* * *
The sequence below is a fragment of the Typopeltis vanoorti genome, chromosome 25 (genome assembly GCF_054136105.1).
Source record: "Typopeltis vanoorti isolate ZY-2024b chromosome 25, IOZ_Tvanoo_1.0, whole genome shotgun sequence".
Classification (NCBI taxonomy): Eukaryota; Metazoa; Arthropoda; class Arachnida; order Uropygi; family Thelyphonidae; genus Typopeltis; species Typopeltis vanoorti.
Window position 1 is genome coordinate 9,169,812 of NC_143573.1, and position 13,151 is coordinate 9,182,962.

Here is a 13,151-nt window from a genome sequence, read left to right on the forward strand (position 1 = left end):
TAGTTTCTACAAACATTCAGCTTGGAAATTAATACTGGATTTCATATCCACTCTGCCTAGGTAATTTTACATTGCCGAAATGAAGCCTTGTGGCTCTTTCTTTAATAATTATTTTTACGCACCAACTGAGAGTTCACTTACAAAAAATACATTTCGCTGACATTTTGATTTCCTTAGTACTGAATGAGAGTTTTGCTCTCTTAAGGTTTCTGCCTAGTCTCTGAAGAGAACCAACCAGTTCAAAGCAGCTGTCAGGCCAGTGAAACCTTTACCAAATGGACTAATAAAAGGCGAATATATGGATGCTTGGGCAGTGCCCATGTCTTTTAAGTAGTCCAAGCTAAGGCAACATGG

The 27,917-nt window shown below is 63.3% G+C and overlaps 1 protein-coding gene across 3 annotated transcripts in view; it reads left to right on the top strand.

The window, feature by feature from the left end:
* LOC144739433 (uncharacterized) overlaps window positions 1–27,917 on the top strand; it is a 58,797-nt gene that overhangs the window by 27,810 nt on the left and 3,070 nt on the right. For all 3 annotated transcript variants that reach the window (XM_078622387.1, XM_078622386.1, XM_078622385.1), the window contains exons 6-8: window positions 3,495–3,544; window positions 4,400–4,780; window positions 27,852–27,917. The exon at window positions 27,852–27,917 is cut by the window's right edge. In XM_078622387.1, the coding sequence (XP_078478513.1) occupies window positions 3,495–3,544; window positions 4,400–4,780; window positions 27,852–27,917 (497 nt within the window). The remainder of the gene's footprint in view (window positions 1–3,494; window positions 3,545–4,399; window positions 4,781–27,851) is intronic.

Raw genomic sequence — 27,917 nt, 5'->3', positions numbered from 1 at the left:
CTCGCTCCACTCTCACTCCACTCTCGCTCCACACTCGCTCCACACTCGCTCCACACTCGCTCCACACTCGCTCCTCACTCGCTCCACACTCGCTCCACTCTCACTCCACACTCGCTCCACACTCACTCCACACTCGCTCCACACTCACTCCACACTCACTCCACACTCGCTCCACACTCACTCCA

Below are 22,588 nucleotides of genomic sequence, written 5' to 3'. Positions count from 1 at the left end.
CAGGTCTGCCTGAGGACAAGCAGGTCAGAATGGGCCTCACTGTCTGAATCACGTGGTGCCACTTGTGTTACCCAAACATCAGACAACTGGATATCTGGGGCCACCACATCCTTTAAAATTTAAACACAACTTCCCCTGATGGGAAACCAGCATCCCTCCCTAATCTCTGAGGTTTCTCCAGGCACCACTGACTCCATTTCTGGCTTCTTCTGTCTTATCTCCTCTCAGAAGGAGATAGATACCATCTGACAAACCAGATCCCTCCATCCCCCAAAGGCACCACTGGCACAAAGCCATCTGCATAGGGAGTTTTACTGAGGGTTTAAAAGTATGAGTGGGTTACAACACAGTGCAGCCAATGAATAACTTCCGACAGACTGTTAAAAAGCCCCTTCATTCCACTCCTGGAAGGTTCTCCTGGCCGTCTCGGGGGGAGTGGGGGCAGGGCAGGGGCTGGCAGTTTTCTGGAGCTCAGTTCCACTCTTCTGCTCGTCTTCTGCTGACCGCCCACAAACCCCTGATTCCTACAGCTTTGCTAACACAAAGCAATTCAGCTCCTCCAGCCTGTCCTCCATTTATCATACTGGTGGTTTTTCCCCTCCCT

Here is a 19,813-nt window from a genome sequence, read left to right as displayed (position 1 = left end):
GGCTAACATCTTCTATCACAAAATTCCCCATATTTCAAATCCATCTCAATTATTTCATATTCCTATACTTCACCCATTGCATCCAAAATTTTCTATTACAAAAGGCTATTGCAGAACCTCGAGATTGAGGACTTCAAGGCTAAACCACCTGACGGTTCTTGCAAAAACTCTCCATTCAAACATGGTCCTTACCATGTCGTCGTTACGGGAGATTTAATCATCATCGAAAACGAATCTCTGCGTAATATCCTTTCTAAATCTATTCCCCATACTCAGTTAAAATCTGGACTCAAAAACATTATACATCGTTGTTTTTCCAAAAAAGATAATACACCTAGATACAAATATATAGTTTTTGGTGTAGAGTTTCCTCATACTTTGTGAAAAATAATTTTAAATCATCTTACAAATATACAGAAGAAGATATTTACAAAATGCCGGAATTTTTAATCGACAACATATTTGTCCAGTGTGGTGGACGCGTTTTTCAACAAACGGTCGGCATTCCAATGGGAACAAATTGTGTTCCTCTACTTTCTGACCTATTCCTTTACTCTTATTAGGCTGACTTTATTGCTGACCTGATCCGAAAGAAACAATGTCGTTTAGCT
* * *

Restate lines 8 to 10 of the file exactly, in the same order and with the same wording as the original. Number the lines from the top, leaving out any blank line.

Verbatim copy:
The window, feature by feature from the left end:
* LOC144739433 (uncharacterized) overlaps window positions 1–27,917 on the top strand; it is a 58,797-nt gene that overhangs the window by 27,810 nt on the left and 3,070 nt on the right. For all 3 annotated transcript variants that reach the window (XM_078622387.1, XM_078622386.1, XM_078622385.1), the window contains exons 6-8: window positions 3,495–3,544; window positions 4,400–4,780; window positions 27,852–27,917. The exon at window positions 27,852–27,917 is cut by the window's right edge. In XM_078622387.1, the coding sequence (XP_078478513.1) occupies window positions 3,495–3,544; window positions 4,400–4,780; window positions 27,852–27,917 (497 nt within the window). The remainder of the gene's footprint in view (window positions 1–3,494; window positions 3,545–4,399; window positions 4,781–27,851) is intronic.

Raw genomic sequence — 27,917 nt, 5'->3', positions numbered from 1 at the left: